The arguments are still familiar today. They should be as Milton lays down what we would think of in America as First Amendment freedoms. The sad thing is that we'd even need to argue this anymore, but there is some part of humanity that fears free expression.
He starts with three basic arguments: 1) 'the inventors of it be those whom ye will be loathe to own' (the censors will not be good people), 2) the order will do nothing to stop 'scandalous, seditious, and libellous books' and 3):
Last, that it will be primely to the discouragement of all learning, and the stop of truth, not only by disexercising, and blunting, our abilities in what we know already, but by hindering and cropping the discovery that might be yet further made both in religious and civil wisdom.This is a huge point, still relevant. If you restrict the scope in which people can argue, you will make it impossible to learn new things. Later on he expands on this point by comparing Jesus, the savior, to Truth itself. He says that it deceivers rent that truth apart into a thousand pieces and scattered them to the winds. That search still continues, he says, but will be stopped if the search is censored.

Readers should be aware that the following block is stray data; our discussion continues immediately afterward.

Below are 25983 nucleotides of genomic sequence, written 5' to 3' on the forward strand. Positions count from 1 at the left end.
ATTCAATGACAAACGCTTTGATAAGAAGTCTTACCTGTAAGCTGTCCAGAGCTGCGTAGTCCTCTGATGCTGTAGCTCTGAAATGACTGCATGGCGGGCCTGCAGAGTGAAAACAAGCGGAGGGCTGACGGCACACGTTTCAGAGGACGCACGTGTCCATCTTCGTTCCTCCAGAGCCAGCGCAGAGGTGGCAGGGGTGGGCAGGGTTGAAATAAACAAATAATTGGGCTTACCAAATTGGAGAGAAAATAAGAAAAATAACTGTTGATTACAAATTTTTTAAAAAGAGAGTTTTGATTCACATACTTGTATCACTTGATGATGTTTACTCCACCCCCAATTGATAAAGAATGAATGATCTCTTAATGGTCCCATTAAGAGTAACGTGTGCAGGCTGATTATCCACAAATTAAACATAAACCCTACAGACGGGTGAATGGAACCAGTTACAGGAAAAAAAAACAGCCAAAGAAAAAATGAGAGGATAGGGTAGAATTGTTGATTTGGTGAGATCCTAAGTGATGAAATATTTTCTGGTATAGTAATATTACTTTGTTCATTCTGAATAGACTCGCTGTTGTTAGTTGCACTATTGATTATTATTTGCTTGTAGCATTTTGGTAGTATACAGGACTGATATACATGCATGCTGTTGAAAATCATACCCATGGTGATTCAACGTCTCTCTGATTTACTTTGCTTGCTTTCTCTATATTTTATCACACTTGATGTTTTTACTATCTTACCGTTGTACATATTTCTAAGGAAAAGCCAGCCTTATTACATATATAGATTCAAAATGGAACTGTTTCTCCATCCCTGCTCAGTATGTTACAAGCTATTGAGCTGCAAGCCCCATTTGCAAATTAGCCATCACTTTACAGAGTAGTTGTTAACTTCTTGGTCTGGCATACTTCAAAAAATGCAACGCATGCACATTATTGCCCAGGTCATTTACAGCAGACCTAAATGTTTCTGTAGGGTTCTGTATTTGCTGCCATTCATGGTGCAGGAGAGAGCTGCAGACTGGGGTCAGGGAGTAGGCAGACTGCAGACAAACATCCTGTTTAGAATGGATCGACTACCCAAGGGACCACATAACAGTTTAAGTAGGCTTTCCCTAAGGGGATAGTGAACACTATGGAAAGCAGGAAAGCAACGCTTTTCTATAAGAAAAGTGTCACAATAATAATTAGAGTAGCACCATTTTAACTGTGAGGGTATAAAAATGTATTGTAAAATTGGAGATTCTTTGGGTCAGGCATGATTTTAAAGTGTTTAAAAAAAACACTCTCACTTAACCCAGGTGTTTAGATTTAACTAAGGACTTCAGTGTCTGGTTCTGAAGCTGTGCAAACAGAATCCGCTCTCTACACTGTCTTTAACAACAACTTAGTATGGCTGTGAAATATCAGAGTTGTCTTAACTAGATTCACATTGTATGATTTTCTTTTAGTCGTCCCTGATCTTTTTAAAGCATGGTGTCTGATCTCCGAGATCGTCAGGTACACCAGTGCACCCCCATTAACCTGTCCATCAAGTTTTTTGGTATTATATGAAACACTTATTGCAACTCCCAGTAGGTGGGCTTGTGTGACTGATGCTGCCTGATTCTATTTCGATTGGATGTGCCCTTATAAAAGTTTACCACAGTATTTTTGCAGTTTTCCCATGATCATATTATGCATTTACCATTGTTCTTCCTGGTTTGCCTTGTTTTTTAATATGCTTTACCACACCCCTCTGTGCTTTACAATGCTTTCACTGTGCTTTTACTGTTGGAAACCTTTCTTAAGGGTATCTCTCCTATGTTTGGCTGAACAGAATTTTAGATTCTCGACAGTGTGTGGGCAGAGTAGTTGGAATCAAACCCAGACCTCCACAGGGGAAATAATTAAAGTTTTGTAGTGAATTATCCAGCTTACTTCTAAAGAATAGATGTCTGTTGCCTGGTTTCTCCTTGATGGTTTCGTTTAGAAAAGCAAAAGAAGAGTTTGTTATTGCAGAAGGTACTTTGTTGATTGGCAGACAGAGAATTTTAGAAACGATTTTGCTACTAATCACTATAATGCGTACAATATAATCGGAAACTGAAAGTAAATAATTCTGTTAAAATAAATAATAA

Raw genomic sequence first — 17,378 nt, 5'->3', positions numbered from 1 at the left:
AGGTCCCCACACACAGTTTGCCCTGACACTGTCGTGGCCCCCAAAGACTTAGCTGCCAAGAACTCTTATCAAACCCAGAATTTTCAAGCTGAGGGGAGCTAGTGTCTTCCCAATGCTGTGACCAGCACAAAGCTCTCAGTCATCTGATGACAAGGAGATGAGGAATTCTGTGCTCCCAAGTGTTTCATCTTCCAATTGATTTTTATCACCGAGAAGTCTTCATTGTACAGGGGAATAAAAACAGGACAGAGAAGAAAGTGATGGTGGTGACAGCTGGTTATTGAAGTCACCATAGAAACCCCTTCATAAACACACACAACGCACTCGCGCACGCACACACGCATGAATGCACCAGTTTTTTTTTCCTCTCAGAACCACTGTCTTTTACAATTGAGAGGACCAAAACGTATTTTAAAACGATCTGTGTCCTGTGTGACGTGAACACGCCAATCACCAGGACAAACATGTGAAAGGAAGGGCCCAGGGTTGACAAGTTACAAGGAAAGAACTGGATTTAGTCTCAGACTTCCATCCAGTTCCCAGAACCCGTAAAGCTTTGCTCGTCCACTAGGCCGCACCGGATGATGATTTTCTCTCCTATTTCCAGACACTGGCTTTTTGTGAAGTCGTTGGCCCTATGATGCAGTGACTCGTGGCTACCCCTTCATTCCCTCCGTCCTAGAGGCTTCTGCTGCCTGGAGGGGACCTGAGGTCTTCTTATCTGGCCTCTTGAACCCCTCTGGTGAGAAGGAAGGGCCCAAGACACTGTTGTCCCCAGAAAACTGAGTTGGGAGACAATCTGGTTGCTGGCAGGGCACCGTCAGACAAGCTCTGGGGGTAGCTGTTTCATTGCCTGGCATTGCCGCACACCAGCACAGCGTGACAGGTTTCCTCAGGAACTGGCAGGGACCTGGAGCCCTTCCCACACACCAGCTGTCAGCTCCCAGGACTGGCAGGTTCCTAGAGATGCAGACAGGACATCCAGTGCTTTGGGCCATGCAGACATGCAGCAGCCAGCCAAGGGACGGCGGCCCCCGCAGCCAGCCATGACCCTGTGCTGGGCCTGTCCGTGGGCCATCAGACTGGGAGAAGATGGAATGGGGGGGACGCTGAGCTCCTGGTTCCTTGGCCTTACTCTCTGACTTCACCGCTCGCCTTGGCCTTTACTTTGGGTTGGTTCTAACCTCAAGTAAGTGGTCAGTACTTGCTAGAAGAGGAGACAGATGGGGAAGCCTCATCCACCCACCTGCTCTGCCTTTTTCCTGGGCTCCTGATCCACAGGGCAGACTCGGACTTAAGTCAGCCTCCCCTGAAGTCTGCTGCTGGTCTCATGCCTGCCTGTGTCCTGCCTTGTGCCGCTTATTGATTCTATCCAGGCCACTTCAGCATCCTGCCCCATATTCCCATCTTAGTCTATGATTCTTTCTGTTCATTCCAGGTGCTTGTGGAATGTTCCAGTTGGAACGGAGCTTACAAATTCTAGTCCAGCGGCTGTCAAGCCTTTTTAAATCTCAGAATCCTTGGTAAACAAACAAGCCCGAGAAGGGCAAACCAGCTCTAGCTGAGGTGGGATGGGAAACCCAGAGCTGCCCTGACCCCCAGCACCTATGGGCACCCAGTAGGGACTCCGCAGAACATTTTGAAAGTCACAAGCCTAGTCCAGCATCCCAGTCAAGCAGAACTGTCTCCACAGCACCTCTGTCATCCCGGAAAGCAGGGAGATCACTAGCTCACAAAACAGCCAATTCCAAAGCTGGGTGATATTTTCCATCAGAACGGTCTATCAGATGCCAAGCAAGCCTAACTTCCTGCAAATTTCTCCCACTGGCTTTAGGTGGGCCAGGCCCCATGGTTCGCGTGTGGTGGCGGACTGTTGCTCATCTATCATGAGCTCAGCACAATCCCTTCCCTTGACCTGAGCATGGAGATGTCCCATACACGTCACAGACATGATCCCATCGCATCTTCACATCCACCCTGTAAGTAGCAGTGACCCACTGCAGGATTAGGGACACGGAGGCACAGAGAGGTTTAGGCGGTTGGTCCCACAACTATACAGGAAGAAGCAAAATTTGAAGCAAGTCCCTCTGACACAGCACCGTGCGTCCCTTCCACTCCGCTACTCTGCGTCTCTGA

Milton also notes that the censorship will surely spread:
If we think to regulate printing, thereby to rectify manners, we must regulate all recreation and pastimes, all that is delightful to man. No music must be heard, no song be set or sung, but what is grave and Doric. There must be licensing dancers, that no gesture, motion or deportment be taught our youth but what by their allowance shall be honest;...Once we accept the logic of broad censorship, it grows and grows. Our current society has settled this to some extent by simply labeling some writings (music, movies, etc.) so that people have an idea of what to expect. Parents can (mostly) keep adult materials away from kids. Violent materials are clearly labeled. Religious writings are free, with some notable and important exceptions. Political writings aren't as free as they should be, but in general, opposing viewpoints are allowed.
I wish we had read this whole piece, or at least excerpts, back in high school.